Hyderabad: If you ride horses falling off them is second nature. No matter how well you balance yourself on the majestic animal, you will at some point stumble. Some slips are good, most bad and some worse. It’s a process, a learning curve in Equestrianism terms. But for someone to keep a tab on the falls they had is uncanny. “I took to horse riding at a pretty early age. Started off with a pony and eventually moved to thoroughbreds. Right after my first fall, I made it a point to put it down in a small diary. I kept a count until it hit 134. The diary had dates, places and names of the horses which I fell off,” Fouaad Mirza told this newspaper from Ganderkesee, a town in the Oldenburg district of Germany where he is training for this year’s Olympics.
But those falls made Fouaad the rider that he is. “I stopped making a note of the falls after 134 not because I never fell post that but because it was a process and it stopped. Nowadays, I rarely fall. But those notes helped me adapt and improve my technique a little better. My journey from just another Bangalore-lad to representing India at international equestrian events has been surreal,” claims the Arjuna Awardee.
“Back in December I knew that I had earned an Olympic quota for India in the Individual Equestrian and Sports Disciplines at Tokyo. But it was not put on paper. When I got the official confirmation, my joy knew no bounds. In my thoughts I was a 13-year-old again, who got into horse riding after watching Video Home System (VHS) tape of Sir Mark Todd (two-time Olympic champion) that was left behind by Karnal Rajesh Pattu (a former rider with the 61st Cavalry). I always dreamt of representing India at the highest level and now, I may live that dream,” the 27-year-old said.
The job is half done. There is still work to do to ensure India retains the Olympic quota for Tokyo. “If you look at how things stand today, India has an Olympic quota. But for India to compete in Japan, I will have to finish fewer than 45 penalties in Dressage, no jumping fouls and 16 or less showjumping penalties at the Sopot (April) and Barborwoko (May) competitions in Poland. I will have to maintain the Minimum Eligibility Requirement (MER) to ensure India retains the quota,” Fouaad added.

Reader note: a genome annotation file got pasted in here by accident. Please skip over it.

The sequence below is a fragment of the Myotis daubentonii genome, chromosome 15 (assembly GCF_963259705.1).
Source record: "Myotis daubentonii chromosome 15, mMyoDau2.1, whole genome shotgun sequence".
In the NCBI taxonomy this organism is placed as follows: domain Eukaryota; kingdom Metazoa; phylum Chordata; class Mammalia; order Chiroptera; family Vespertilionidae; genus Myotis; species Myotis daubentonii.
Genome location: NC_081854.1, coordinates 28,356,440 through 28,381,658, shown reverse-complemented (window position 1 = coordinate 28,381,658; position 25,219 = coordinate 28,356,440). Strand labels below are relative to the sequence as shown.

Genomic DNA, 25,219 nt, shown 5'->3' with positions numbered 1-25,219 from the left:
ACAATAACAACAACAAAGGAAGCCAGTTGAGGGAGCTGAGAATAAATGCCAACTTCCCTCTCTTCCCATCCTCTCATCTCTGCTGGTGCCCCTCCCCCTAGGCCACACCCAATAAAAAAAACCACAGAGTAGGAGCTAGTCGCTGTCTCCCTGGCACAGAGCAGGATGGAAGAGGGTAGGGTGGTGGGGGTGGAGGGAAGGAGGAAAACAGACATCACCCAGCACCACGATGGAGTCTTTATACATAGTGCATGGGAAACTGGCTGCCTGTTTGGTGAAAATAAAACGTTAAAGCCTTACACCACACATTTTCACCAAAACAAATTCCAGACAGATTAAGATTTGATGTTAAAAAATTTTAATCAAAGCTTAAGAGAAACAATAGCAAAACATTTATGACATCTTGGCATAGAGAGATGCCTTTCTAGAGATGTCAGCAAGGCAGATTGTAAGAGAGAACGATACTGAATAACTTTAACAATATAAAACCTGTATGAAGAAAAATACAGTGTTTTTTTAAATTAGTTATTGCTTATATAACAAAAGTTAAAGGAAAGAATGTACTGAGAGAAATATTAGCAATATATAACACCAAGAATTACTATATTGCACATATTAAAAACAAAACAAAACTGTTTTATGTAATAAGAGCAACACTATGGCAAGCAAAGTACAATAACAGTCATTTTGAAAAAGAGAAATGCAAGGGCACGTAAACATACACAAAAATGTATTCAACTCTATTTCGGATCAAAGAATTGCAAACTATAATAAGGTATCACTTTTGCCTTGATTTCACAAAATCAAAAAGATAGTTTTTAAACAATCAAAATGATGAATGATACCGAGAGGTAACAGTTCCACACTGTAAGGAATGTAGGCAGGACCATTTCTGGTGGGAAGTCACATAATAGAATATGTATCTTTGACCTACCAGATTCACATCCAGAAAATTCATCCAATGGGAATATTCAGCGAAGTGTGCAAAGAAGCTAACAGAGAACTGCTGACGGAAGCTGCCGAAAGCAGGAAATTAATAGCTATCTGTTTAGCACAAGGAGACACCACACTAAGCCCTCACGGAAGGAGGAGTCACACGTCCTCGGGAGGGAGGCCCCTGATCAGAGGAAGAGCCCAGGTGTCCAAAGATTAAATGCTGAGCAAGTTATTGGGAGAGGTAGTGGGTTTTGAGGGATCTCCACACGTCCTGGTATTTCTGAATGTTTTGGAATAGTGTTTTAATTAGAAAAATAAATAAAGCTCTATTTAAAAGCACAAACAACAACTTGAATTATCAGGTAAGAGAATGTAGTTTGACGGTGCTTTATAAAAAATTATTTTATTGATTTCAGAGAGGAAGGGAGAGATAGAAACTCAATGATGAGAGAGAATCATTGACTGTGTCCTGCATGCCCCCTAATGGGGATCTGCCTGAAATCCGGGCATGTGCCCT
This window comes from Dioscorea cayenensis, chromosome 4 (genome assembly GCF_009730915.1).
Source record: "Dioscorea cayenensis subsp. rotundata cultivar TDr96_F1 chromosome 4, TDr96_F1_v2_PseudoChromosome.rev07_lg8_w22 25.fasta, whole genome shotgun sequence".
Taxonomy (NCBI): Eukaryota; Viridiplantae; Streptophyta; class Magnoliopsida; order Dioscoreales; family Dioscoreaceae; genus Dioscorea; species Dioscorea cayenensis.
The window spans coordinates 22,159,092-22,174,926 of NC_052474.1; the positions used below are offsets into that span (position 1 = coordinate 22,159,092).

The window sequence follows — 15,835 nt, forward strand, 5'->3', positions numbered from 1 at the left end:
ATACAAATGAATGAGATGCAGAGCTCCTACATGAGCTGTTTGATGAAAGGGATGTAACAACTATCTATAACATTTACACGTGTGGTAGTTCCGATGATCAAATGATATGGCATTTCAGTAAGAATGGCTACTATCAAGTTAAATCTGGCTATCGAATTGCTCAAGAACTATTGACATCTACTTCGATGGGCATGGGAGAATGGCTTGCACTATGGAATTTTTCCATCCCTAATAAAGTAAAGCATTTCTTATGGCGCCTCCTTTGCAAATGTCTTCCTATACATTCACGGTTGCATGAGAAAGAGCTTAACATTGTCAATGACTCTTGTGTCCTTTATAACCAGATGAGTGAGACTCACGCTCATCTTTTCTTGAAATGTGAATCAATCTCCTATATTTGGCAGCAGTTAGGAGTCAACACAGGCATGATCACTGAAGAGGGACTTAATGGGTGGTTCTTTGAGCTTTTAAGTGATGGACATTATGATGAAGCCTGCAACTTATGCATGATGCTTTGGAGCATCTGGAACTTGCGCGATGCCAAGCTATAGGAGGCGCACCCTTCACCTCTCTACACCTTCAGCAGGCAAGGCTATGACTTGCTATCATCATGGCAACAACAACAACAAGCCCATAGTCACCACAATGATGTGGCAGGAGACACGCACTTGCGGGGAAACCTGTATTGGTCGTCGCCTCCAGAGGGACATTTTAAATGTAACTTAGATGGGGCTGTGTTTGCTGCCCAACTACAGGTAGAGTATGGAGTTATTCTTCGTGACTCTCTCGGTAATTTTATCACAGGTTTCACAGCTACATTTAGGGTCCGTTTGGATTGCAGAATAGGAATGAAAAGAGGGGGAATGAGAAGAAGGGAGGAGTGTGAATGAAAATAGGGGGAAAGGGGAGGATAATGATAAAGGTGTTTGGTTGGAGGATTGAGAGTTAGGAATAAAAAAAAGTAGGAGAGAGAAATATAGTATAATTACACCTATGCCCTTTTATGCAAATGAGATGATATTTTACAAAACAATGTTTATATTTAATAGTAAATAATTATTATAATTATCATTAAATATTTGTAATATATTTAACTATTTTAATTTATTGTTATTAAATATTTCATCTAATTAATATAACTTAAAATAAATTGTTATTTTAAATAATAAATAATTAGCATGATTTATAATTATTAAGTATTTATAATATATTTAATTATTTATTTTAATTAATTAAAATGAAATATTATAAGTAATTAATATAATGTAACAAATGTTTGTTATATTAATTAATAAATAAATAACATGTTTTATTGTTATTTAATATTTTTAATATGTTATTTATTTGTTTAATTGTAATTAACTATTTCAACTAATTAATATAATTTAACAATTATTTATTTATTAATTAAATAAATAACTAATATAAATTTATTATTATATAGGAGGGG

When athletes lose their favourite equipment some are driven crazy while others are unfazed. For Fouaad it was a little more complicated than just a leash or a pair of boots or the blinders.
“Losing Seigneur Medicott to a serious injury was a huge setback for me. Medicott is not just an equipment. He is my friend, a star horse that helped me win medals. We have been through a lot together. He had a successful surgery and is now in a rehab. Medicott will be able to compete in a few months time. We are yet to take a call on his participation at the 2020 Olympics. Even if he is back for the Tokyo event, he will not be able to compete at the same level. In the meanwhile, courtesy the Embassy Riding School, I have been putting in the hard yards with three new horses — Fernhill Facetime, Touchingwood and Dajara 4 — to put up a show in Tokyo,” an upbeat Fouaad said.